Camelís Hump State Park/Monroe Trail, VT 17JAN2010
From what Iíd been hearing, ski conditions were generally decent around the area this week, but new snowfall was sparse. Subsequent to the 9 inches of snow that Bolton picked up last weekend, theyíd only reported 2 to 3 inches of additional accumulation. Down at the house in Waterbury (495í), we picked up 4.8 inches of snow from that weekend event, and then smaller events on Monday and Wednesday dropped 1.2 inches each. It was enough to keep things fresh, but it was rather dry snow that probably didnít add too much new substance to the snowpack.
The end of the week also saw an increase in temperatures, with our location in the valley getting up to around 40 F at times. It was a little hard to get a sense of what had gone on with the weather in the mountains, since I heard talk of a crust in the Mt. Mansfield area, but Paul Terwilligerís report from Central Vermont suggested that the powder was great down there. Unsure of whether I was going to encounter, powder, crust, mush, or who knows what, I chose to keep it simple and earn some turns close to home. I decided to check out some terrain right across the Winooski in North Duxbury below Camelís Hump. From the Winooski Valley, at an elevation of about 400í or so, the Camelís Hump Road heads southward up into the mountains for several miles to an elevation of about 1,500í where there is access to Camelís Hump State Park and various hiking trails. My friend Weston used to live right up near the top of the road, and told me that there were plenty of glades up above him along the route to Camelís Hump. I took a peek at my copy of David Goodmanís backcountry skiing book for Vermont, and he also speaks of the various glade skiing options along the Monroe trail.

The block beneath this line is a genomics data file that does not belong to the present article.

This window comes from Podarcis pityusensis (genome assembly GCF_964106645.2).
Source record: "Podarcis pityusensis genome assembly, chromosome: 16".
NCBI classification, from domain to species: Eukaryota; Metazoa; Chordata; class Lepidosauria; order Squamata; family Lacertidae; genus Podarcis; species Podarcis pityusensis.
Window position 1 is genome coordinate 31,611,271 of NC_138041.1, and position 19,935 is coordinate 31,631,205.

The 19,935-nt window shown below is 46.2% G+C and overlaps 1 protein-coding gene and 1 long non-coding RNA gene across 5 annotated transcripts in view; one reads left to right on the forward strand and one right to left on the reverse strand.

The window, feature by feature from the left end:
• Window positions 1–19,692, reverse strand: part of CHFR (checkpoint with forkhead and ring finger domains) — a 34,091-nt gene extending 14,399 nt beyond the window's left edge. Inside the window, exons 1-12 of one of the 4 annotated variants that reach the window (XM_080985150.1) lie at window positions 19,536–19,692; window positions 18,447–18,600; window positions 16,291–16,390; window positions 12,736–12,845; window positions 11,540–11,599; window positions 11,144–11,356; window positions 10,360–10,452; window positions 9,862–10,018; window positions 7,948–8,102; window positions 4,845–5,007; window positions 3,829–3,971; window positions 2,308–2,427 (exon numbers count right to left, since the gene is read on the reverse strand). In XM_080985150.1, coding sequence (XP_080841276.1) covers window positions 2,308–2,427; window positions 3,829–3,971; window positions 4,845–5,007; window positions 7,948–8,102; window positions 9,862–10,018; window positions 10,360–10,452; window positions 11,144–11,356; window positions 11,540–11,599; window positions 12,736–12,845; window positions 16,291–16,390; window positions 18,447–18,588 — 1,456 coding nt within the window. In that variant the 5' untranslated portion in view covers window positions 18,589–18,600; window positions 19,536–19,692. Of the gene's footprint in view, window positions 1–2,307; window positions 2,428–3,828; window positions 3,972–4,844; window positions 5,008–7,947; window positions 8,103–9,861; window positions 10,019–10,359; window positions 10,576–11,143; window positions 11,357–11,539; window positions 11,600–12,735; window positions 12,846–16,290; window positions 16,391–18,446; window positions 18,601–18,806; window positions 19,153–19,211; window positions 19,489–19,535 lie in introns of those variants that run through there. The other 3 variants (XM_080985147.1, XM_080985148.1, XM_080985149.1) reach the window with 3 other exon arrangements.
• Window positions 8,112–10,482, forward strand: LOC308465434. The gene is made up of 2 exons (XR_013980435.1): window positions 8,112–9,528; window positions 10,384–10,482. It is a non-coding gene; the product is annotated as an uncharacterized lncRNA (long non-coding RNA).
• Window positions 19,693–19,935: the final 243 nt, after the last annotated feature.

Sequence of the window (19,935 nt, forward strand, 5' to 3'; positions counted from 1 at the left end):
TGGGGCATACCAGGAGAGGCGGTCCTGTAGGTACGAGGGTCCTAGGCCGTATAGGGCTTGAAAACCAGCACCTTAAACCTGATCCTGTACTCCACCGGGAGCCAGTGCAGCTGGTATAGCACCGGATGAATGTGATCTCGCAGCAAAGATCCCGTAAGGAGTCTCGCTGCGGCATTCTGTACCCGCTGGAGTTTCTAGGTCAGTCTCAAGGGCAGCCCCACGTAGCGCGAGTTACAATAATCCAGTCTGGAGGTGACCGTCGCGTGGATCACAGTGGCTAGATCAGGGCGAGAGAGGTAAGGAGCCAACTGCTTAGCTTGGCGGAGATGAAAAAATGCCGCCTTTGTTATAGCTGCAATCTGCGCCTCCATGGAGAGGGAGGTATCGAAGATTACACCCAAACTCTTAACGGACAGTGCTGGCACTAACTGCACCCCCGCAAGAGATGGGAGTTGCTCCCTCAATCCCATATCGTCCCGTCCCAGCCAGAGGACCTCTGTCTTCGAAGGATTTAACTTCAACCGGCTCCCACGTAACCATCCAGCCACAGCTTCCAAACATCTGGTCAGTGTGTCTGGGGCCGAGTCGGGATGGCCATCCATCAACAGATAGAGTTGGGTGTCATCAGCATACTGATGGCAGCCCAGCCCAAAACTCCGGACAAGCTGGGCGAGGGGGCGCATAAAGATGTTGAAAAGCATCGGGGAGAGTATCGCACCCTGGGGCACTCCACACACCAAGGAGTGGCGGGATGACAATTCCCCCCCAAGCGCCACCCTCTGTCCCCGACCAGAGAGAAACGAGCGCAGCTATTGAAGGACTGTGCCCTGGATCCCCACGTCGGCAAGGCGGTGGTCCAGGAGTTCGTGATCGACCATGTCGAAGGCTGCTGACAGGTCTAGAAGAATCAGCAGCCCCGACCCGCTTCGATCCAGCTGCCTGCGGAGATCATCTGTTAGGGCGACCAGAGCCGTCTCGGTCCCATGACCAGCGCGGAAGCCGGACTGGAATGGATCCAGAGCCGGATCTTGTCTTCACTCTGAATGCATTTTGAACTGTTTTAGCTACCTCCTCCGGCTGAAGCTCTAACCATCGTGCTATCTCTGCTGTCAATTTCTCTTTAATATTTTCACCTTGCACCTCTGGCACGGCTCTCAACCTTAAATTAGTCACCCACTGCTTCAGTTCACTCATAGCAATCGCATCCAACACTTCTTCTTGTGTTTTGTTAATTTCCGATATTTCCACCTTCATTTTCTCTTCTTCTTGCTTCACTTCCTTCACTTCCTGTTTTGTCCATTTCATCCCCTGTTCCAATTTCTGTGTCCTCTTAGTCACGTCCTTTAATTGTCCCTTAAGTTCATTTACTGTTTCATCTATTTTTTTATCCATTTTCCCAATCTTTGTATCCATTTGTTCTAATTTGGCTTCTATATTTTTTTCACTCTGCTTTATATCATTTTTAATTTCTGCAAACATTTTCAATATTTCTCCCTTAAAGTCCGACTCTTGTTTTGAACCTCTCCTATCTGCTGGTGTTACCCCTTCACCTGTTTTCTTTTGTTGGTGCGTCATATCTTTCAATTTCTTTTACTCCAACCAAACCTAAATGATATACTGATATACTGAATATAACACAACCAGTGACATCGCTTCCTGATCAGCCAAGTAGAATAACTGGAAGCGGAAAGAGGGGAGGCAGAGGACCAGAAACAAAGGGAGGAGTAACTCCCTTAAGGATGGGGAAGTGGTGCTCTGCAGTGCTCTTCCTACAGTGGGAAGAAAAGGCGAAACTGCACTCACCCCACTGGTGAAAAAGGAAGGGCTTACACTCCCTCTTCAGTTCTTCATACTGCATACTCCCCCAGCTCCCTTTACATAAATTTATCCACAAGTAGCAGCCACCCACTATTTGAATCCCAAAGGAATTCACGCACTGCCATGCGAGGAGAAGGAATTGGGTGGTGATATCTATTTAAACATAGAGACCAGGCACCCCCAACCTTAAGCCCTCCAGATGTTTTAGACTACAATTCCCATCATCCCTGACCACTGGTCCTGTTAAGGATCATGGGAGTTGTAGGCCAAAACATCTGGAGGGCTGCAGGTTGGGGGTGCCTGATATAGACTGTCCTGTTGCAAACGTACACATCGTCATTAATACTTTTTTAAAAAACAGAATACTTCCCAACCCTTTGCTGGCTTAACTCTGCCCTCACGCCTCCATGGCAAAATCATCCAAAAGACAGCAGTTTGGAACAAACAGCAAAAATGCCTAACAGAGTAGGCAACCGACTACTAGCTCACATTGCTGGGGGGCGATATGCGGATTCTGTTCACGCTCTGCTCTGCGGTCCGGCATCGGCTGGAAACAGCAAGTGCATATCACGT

This was actually my first time driving up Camelís Hump Road in the winter, so it was neat to get the perspective with the snow. The drive offered great views of Ridley Brook, which flows near the road throughout the drive. I always get a kick out of some of the funky houses along the road: some that seem to be accessed by unique bridges, and others with their own quirks, like one that seems to be some sort of partially underground structure with a flat roof. At this time of the year, the very top part of the road is closed, so I had to park in the winter parking area at ~1,200í. From a temperature of ~38-39 F down at the house, the temperature dropped to ~36 F at the parking area, and in terms of snow conditions, I hoped that the temperature would continue to drop as I ascended.